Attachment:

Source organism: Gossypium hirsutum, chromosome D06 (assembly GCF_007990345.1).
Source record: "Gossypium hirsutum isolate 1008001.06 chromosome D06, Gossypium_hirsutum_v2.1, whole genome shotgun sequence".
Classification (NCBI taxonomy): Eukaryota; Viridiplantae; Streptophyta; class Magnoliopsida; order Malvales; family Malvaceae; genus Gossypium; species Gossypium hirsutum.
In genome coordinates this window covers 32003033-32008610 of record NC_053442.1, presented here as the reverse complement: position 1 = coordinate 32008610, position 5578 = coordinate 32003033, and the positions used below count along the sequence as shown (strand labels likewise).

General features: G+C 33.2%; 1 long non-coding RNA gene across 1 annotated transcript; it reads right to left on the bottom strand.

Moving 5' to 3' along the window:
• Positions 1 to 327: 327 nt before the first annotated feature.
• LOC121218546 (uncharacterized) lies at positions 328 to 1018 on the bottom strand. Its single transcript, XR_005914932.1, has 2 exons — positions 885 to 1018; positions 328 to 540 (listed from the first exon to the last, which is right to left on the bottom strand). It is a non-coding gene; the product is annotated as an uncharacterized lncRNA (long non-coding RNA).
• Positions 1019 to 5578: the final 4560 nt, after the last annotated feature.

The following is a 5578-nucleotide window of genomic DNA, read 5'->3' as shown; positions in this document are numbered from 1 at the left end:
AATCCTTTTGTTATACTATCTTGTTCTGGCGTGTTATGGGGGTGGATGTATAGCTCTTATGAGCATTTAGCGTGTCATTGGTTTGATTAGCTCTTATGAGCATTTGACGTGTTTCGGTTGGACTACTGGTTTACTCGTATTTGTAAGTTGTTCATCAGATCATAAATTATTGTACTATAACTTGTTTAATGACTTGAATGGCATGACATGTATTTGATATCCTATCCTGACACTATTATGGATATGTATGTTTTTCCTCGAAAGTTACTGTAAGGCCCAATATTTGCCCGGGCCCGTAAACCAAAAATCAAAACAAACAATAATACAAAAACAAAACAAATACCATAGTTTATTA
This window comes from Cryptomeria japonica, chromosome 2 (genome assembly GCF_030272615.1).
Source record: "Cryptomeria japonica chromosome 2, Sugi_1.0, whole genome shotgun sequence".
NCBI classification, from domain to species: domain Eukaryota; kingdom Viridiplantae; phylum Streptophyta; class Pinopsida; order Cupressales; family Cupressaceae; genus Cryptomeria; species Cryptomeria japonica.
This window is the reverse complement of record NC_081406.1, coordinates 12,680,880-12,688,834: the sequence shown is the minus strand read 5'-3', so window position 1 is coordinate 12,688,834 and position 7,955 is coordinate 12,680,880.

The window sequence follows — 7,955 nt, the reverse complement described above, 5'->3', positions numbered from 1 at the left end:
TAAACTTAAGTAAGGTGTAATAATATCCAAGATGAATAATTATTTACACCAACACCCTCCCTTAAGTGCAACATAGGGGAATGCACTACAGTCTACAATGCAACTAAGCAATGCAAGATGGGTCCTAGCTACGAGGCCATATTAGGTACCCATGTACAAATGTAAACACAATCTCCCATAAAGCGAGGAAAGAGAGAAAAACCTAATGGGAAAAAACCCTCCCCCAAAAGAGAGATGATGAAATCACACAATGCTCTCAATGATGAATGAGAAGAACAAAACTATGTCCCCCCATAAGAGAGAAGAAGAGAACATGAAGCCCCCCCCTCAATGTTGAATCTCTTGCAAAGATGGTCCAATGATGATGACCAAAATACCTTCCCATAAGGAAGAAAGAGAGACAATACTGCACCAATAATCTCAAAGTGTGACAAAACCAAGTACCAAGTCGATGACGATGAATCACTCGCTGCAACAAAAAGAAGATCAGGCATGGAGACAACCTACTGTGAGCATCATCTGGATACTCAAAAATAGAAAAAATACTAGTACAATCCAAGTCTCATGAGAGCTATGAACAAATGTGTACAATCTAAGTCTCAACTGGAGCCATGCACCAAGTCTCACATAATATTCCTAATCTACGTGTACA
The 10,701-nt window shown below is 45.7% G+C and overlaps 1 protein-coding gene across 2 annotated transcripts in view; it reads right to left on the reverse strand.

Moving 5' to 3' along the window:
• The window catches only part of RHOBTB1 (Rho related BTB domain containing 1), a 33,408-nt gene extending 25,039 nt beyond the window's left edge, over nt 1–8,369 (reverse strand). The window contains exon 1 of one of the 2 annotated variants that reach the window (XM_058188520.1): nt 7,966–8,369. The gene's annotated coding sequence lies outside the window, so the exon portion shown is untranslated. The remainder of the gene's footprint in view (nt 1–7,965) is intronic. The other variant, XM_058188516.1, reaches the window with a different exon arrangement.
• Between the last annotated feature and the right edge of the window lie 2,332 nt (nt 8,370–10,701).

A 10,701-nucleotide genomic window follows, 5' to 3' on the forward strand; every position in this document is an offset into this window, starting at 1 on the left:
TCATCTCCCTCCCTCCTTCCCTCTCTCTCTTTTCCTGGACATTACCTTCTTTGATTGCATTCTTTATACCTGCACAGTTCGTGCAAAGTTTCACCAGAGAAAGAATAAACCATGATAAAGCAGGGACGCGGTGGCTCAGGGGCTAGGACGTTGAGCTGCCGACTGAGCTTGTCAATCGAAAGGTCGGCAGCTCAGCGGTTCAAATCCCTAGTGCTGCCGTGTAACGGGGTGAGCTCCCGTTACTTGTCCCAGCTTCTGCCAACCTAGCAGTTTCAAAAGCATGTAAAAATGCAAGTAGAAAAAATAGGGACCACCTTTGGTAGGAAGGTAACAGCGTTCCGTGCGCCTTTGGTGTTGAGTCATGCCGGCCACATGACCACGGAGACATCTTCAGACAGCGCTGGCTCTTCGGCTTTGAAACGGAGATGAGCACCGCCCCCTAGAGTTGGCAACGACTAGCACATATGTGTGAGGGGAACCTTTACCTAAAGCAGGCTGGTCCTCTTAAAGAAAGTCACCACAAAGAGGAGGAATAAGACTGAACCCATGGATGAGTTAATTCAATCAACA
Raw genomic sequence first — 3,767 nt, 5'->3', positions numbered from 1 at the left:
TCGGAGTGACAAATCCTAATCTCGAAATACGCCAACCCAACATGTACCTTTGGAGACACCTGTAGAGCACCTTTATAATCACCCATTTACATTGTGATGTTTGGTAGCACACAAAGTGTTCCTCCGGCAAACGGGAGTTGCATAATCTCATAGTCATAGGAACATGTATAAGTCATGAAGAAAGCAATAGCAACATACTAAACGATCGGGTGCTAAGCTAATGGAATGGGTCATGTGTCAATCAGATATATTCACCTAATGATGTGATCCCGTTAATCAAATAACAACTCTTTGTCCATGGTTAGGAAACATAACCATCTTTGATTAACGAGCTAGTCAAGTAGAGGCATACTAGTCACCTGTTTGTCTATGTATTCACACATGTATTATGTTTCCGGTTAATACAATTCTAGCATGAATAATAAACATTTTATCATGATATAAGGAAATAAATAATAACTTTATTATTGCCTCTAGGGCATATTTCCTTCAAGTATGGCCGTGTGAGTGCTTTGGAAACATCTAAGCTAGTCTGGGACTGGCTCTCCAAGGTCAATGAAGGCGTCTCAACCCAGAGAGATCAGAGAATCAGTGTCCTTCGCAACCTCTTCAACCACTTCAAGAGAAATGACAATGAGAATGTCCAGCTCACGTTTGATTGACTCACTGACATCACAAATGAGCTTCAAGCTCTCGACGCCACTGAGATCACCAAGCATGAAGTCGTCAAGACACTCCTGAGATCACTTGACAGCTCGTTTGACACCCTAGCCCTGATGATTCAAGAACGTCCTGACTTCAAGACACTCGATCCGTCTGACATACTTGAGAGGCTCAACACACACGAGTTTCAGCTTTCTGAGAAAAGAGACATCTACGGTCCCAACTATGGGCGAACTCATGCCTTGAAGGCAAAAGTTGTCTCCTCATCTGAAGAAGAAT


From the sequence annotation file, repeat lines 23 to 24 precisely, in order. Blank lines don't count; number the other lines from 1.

TCATCTCCCTCCCTCCTTCCCTCTCTCTCTTTTCCTGGACATTACCTTCTTTGATTGCATTCTTTATACCTGCACAGTTCGTGCAAAGTTTCACCAGAGAAAGAATAAACCATGATAAAGCAGGGACGCGGTGGCTCAGGGGCTAGGACGTTGAGCTGCCGACTGAGCTTGTCAATCGAAAGGTCGGCAGCTCAGCGGTTCAAATCCCTAGTGCTGCCGTGTAACGGGGTGAGCTCCCGTTACTTGTCCCAGCTTCTGCCAACCTAGCAGTTTCAAAAGCATGTAAAAATGCAAGTAGAAAAAATAGGGACCACCTTTGGTAGGAAGGTAACAGCGTTCCGTGCGCCTTTGGTGTTGAGTCATGCCGGCCACATGACCACGGAGACATCTTCAGACAGCGCTGGCTCTTCGGCTTTGAAACGGAGATGAGCACCGCCCCCTAGAGTTGGCAACGACTAGCACATATGTGTGAGGGGAACCTTTACCTAAAGCAGGCTGGTCCTCTTAAAGAAAGTCACCACAAAGAGGAGGAATAAGACTGAACCCATGGATGAGTTAATTCAATCAACA
Raw genomic sequence first — 3,767 nt, 5'->3', positions numbered from 1 at the left: